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The price of popularity

New fees at a popular dog park threaten to sink the nonprofit that founded it

Photo: Jeff Gore, License: N/A, Created: 2010:10:21 20:02:20

Jeff Gore

Pay to Play: Tom Nowicki and his dog, Dexter, visit Fleet Peeples Park every morning

Parks director John Holland says that costs have indeed risen, though not outside of normal expectations. Holland calculates the “direct” costs of the park at about $18,000 – roughly three tenths of 1 percent of his department’s $7.1 million dollar budget. Fleet Peeples is the only park in the city with a fenced-in area designated for dogs and one of a few in the state with lakefront access. In December, it will become the only public dog park in Central Florida to charge an 
admission fee.

Nowicki estimates that the Friends group has put more than $100,000 into the park since the group’s inception. “Nothing has changed on our end, except that we’ve taken better care of the park,” he says. He points out that potentially harmful bacteria levels in Lake Baldwin declined between 2005 and 2008, despite all the dogs swimming in 
the lake.

Dillaha won’t go as far to say that the group hasn’t taken good care of the park; rather, her issue with the park as a free space seems to stem from a view that the parks are obligated to the city, not vice versa. “Historically, [Fleet Peeples Park] was rented out for group functions, and picnics; it actually used to generate revenue,” she says. “It wasn’t a lot of revenue, but at least it was in the black.”

The city estimates that fees at Fleet Peeples Park will bring the city $43,000 annually. Confusing the issue, though, is the fact that the city will have to hire staff to enforce the fees. Holland says the city will spend $60,000 to employ two part-time park officials whose primary responsibility will be to make sure that dogs at the off-leash side of Fleet Peeples Park are properly registered and vaccinated.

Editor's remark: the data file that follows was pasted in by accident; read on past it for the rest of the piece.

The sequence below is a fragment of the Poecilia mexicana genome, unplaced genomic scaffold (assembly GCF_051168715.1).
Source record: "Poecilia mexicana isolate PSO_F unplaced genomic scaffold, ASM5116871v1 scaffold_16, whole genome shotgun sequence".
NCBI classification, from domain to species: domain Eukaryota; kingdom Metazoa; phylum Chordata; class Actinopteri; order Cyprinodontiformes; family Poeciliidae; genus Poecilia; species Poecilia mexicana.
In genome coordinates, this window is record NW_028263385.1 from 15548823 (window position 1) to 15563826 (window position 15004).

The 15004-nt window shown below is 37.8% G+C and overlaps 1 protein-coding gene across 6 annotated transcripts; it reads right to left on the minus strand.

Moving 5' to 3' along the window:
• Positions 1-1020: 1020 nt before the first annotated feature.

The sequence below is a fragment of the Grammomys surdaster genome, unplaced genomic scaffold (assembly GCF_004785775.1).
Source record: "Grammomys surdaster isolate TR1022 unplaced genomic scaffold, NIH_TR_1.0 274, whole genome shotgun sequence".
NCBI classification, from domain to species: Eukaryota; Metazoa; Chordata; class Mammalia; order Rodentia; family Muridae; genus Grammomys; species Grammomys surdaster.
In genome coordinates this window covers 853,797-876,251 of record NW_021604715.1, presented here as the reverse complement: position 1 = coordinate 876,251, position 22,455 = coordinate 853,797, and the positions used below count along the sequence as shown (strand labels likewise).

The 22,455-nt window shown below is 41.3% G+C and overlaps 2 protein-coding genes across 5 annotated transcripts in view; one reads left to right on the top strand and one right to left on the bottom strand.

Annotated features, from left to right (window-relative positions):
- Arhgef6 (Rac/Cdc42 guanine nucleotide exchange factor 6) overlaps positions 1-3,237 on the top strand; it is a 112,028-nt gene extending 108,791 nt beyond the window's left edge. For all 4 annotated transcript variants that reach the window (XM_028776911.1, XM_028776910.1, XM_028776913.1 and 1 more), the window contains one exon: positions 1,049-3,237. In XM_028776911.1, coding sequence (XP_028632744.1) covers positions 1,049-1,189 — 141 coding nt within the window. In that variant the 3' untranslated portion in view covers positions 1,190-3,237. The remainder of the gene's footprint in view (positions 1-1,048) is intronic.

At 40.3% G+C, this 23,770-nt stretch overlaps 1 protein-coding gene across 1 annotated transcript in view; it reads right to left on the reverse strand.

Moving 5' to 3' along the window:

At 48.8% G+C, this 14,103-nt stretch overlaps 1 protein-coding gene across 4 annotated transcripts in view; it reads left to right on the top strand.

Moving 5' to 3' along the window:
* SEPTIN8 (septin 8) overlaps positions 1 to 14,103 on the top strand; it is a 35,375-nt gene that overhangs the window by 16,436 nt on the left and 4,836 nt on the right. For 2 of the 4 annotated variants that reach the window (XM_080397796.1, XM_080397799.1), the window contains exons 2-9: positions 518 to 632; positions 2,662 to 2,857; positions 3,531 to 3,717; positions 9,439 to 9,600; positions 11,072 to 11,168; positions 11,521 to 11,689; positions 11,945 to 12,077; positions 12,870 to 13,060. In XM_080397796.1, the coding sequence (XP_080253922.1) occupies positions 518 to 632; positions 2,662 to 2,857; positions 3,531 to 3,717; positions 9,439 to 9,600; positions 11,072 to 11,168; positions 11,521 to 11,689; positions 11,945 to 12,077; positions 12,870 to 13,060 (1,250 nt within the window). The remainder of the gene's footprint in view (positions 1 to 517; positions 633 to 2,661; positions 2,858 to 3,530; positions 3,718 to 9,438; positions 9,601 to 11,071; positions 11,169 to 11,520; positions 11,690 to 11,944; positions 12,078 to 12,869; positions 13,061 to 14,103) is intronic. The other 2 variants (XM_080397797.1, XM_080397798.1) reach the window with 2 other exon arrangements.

Even more confusing is the staggering amount of attention Winter Park has given to this issue. The city commission and the parks and recreation commission have been arguably obsessed with Fleet Peeples Park and its Friends – over the past two years, officials on both boards have debated the park’s size, shape, attendance, signage, even its rationale for existence. “We’ve been going through an absolute nightmare,” Womble says. “Every meeting there was a piece of evidence, a reason to close it.”

And it wasn’t just the park that the commission seemed to obsess over, but the dogs themselves. In July, a proposed city pet ordinance tried to ban dogs altogether from three city parks. “At what point do we give this up and talk about something else?” Winter Park Mayor Ken Bradley asked at a city commission meeting at the time.

Members of the Friends nonprofit generally point to three women as the source of their woes: Commissioner Dillaha, parks board member Bonnie Jackson and former parks board member Kim Allen. All three assumed office in 2008, the year to which the Friends members trace their struggle. Jackson could not be reached for comment, and Allen would not speak on the record. Dog owners, however, were much less guarded about their feelings. “I frankly think [Beth Dillaha] is motivated by a pathological hatred of dogs,” says Joseph Brock, a Winter Park attorney and a board member of the Friends nonprofit.

Dillaha calls the charges ridiculous. “I’ve had dogs all my life growing up,” she says. Dillaha has indicated that she’ll be stepping down from the commission in March when elections are held – which is one reason the Friends of Fleet Peeples hasn’t given up 
hope just yet.

Sandy Womble says she is “absolutely” looking forward to the day that Dillaha leaves office, when perhaps the spotlight will finally be taken off of dogs. “There are so many more important issues out there,” she says.

The chairman of the Friends, John Fishback, says that in the meantime, he doesn’t encourage a boycott of the park.

Another park regular, Sue Burk, agrees. “We’ll still show up,” she says. “But that doesn’t make it right.”

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